The fact that plastic residues are accumulating in the world’s oceans and massively polluting our environment has caused a change of attitude in society. Driven by heightened environmental consciousness, countermeasures firmly rooted in sustainability have been initiated. To fill them with life, companies large and small, operating both globally and locally, are participating in these campaigns. They have begun to thoroughly reassess how to handle polymer materials. The objective is to devise rational, appropriate and responsible ways of using plastics.
Retailers are asking themselves whether it is really appropriate to stock their displays with shrink-wrapped fruit and vegetables, thus depriving their customers of sensory impressions – visual and olfactory – that have a distinct inﬂuence on purchasing behaviour, even if the lack of wrapping means reduced protection for the product which then looses freshness faster and could lead to higher food wastage. Deliberating about “accessible” presentation of merchandise does, however, trigger innovation processes and lead to futureoriented developments that, while they may seem trivial at first, can have far-reaching consequences.
For example, liquid laundry detergents are not subject to the stringent hygiene standards that foods are, so why sell them to consumers in plastic bottles, when smart stand-up refill pouches requiring less packaging material have already been around for a long time? And certain washing additives can even be tapped by the litre from dispensing stations inside the stores themselves.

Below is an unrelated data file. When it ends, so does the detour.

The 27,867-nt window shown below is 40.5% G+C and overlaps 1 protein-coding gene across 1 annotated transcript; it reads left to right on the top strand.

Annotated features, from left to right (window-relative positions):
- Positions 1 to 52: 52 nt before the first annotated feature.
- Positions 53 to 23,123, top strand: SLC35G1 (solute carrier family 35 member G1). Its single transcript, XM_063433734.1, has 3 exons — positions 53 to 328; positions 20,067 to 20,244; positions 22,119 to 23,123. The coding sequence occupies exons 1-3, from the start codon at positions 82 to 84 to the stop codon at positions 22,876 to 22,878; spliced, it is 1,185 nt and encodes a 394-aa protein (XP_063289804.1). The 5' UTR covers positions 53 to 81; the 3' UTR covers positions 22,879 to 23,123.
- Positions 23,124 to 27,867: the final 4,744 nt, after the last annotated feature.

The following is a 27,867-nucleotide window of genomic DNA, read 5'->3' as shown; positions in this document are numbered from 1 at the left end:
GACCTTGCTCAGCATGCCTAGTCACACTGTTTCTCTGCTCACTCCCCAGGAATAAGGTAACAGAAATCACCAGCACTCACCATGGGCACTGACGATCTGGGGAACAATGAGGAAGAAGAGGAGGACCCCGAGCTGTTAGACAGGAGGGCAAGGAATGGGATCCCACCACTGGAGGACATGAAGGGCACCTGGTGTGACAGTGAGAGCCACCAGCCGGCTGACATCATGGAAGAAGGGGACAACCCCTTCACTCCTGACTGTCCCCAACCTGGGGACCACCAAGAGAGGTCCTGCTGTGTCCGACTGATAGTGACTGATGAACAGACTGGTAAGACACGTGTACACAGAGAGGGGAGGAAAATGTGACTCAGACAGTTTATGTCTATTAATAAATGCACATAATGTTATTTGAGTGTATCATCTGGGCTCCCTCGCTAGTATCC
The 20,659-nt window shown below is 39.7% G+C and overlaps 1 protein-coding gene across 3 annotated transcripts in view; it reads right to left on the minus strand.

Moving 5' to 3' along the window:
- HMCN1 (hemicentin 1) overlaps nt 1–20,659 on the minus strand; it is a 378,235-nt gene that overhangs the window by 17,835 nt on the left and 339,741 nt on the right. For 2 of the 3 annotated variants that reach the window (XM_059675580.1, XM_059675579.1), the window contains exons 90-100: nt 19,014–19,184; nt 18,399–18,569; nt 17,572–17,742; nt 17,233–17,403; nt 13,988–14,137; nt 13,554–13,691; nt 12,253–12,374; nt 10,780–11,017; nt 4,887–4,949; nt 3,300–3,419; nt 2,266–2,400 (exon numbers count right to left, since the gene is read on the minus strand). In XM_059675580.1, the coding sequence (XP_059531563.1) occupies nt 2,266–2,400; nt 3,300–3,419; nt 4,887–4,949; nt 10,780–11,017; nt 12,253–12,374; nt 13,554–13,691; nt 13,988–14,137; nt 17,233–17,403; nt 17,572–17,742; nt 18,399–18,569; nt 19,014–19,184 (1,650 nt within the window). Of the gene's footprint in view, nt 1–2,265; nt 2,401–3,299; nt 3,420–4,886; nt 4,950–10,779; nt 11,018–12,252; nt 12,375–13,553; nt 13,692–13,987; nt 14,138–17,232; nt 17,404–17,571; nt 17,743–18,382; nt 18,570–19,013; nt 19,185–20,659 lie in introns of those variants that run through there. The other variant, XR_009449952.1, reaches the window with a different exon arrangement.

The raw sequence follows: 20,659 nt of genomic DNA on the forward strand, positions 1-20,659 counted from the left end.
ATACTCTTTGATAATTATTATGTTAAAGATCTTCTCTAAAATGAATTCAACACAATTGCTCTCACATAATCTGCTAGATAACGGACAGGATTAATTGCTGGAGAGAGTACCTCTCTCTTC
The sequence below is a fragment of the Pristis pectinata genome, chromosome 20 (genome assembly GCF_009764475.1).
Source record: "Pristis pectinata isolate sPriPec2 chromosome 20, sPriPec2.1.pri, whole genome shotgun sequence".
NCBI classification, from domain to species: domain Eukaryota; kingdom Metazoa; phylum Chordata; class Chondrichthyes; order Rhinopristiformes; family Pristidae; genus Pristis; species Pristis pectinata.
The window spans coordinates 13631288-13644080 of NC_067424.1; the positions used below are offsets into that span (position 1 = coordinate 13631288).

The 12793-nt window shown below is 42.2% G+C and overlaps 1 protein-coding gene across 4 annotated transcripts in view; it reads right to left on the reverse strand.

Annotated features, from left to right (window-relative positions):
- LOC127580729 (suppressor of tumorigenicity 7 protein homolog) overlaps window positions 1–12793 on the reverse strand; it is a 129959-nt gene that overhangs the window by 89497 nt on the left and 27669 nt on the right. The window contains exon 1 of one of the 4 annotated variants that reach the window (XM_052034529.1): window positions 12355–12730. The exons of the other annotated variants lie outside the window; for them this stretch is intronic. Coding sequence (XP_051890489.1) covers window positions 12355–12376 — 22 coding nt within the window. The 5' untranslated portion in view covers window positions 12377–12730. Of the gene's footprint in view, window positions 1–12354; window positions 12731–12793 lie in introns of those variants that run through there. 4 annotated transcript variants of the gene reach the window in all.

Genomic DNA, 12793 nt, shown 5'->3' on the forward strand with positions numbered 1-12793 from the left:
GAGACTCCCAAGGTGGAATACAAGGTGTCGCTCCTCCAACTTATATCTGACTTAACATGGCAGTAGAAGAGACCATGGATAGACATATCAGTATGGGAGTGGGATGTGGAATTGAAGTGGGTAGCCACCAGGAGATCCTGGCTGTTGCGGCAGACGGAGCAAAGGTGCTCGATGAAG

Sports equipment manufacturers who process large volumes of plastics are recognising the need as well and using more and more recycled materials to manufacture functional sportswear, hiking backpacks and sports footwear. Up to now, this has been mainly single-grade PET (polyethylene terephthalate) recovered from packaging materials. However, other synthetic materials such as recycled fshing nets and marine litter salvaged from the oceans are being used with increasing frequency.
Not all possible solutions have been exploited yet, though. When it comes to rational use of plastics – in other words, saving on material and producing high-quality recycled plastics for use as feedstocks in production – experts are needed who can provide advice on formulating recipes and designing technical solutions. Other specialists are needed to point out sound methods of harvesting plastic litter from the environment and the oceans so that it can be upcycled to make new products.
That’s no small task, it’s a real engineering challenge. Don’t miss the unique opportunity this coming October to reliably find solutions and answers to your questions: K 2019 in Düsseldorf sets standards in this area too.